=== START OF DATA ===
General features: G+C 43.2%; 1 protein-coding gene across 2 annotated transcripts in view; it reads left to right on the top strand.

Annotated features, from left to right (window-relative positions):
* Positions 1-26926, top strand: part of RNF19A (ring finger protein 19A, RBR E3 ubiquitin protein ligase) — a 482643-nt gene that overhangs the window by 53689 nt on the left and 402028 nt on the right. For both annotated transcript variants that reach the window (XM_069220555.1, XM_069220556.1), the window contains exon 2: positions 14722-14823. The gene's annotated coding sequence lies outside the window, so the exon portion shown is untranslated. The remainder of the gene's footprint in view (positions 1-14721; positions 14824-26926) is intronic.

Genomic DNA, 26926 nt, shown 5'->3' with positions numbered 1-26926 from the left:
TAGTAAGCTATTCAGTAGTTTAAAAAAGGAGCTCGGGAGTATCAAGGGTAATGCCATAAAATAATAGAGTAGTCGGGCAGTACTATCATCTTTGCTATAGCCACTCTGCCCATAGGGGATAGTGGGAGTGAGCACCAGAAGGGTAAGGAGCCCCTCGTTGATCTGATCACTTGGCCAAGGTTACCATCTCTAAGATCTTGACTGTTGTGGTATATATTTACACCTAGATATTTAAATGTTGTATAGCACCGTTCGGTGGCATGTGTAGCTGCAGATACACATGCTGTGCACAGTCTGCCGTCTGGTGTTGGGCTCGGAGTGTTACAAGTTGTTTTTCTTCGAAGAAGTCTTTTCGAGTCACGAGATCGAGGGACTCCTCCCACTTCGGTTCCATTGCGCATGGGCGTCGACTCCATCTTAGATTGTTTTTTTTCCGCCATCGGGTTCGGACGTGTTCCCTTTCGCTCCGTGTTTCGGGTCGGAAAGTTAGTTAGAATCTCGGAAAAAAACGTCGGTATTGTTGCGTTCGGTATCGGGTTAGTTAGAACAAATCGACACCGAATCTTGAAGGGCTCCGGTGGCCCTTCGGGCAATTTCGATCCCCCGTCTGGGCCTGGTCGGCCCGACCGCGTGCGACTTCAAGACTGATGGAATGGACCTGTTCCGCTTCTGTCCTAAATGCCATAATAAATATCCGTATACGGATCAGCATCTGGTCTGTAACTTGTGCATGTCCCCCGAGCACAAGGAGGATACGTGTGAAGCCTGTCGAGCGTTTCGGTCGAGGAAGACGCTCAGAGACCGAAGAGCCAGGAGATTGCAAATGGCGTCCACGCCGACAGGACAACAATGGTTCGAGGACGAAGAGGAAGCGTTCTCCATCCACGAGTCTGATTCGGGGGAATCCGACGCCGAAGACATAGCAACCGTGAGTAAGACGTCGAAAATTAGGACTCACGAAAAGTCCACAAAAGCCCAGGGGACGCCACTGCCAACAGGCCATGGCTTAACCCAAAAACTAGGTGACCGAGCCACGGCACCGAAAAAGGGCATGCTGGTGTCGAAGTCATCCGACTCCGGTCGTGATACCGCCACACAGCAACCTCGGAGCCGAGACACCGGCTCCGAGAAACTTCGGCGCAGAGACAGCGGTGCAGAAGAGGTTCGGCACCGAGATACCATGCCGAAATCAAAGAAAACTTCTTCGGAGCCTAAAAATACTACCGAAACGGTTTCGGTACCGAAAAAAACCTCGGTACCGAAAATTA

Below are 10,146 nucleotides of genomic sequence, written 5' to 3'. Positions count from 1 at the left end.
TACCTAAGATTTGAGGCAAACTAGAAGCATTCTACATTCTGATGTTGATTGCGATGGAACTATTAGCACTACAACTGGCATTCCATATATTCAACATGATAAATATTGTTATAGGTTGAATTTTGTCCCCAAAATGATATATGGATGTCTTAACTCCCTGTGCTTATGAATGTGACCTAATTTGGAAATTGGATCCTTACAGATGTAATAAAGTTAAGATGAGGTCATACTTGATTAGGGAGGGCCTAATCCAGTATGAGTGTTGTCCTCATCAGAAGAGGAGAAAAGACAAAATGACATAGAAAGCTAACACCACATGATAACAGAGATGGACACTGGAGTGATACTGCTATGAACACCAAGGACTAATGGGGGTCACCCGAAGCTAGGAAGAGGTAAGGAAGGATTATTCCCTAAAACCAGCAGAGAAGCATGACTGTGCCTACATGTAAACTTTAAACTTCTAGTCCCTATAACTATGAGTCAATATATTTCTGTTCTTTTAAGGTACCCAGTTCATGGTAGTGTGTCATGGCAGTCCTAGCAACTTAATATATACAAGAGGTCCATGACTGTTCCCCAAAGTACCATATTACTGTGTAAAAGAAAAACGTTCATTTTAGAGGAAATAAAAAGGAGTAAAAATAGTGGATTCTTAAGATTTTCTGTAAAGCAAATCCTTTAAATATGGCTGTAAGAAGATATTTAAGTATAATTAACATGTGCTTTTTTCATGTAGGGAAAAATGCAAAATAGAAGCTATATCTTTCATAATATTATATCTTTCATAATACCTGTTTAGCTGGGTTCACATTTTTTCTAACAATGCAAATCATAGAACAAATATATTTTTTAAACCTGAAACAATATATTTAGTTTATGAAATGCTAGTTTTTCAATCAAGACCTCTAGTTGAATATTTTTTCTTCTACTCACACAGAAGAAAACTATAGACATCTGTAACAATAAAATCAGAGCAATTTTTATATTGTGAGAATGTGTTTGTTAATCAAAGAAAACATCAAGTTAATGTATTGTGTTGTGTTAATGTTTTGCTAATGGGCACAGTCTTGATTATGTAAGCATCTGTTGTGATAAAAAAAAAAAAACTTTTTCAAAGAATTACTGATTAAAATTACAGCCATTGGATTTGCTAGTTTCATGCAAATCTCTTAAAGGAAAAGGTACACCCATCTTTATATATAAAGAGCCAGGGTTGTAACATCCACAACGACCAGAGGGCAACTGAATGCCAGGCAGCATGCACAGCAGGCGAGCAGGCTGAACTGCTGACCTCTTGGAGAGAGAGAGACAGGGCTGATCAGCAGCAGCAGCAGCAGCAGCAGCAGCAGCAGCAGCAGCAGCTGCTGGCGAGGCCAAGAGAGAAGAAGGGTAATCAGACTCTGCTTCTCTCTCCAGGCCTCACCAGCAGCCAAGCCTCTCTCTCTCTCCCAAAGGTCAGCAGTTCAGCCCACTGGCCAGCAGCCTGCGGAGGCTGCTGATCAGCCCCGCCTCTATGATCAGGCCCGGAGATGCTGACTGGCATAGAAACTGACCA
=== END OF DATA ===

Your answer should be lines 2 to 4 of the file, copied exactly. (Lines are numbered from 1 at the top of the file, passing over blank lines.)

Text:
Annotated features, from left to right (window-relative positions):
* Positions 1-26926, top strand: part of RNF19A (ring finger protein 19A, RBR E3 ubiquitin protein ligase) — a 482643-nt gene that overhangs the window by 53689 nt on the left and 402028 nt on the right. For both annotated transcript variants that reach the window (XM_069220555.1, XM_069220556.1), the window contains exon 2: positions 14722-14823. The gene's annotated coding sequence lies outside the window, so the exon portion shown is untranslated. The remainder of the gene's footprint in view (positions 1-14721; positions 14824-26926) is intronic.

Genomic DNA, 26926 nt, shown 5'->3' with positions numbered 1-26926 from the left: